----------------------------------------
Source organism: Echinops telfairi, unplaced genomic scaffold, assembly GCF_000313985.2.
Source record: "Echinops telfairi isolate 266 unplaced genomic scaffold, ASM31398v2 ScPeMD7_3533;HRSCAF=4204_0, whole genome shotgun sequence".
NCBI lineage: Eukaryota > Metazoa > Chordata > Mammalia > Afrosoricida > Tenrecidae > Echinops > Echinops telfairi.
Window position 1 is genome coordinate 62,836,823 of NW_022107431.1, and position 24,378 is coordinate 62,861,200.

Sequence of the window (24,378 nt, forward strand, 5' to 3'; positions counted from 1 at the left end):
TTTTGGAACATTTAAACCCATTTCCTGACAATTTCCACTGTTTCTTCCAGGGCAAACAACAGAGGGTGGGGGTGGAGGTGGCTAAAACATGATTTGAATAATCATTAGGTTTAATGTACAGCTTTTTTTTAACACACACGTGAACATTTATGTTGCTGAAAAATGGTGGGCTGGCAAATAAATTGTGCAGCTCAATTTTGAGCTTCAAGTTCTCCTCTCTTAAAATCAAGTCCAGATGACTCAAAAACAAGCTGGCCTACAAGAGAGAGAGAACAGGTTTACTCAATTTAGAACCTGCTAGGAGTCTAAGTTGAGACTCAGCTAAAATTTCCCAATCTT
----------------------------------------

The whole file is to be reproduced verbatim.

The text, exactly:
Source organism: Echinops telfairi, unplaced genomic scaffold, assembly GCF_000313985.2.
Source record: "Echinops telfairi isolate 266 unplaced genomic scaffold, ASM31398v2 ScPeMD7_3533;HRSCAF=4204_0, whole genome shotgun sequence".
NCBI lineage: Eukaryota > Metazoa > Chordata > Mammalia > Afrosoricida > Tenrecidae > Echinops > Echinops telfairi.
Window position 1 is genome coordinate 62,836,823 of NW_022107431.1, and position 24,378 is coordinate 62,861,200.

Sequence of the window (24,378 nt, forward strand, 5' to 3'; positions counted from 1 at the left end):
TTTTGGAACATTTAAACCCATTTCCTGACAATTTCCACTGTTTCTTCCAGGGCAAACAACAGAGGGTGGGGGTGGAGGTGGCTAAAACATGATTTGAATAATCATTAGGTTTAATGTACAGCTTTTTTTTAACACACACGTGAACATTTATGTTGCTGAAAAATGGTGGGCTGGCAAATAAATTGTGCAGCTCAATTTTGAGCTTCAAGTTCTCCTCTCTTAAAATCAAGTCCAGATGACTCAAAAACAAGCTGGCCTACAAGAGAGAGAGAACAGGTTTACTCAATTTAGAACCTGCTAGGAGTCTAAGTTGAGACTCAGCTAAAATTTCCCAATCTT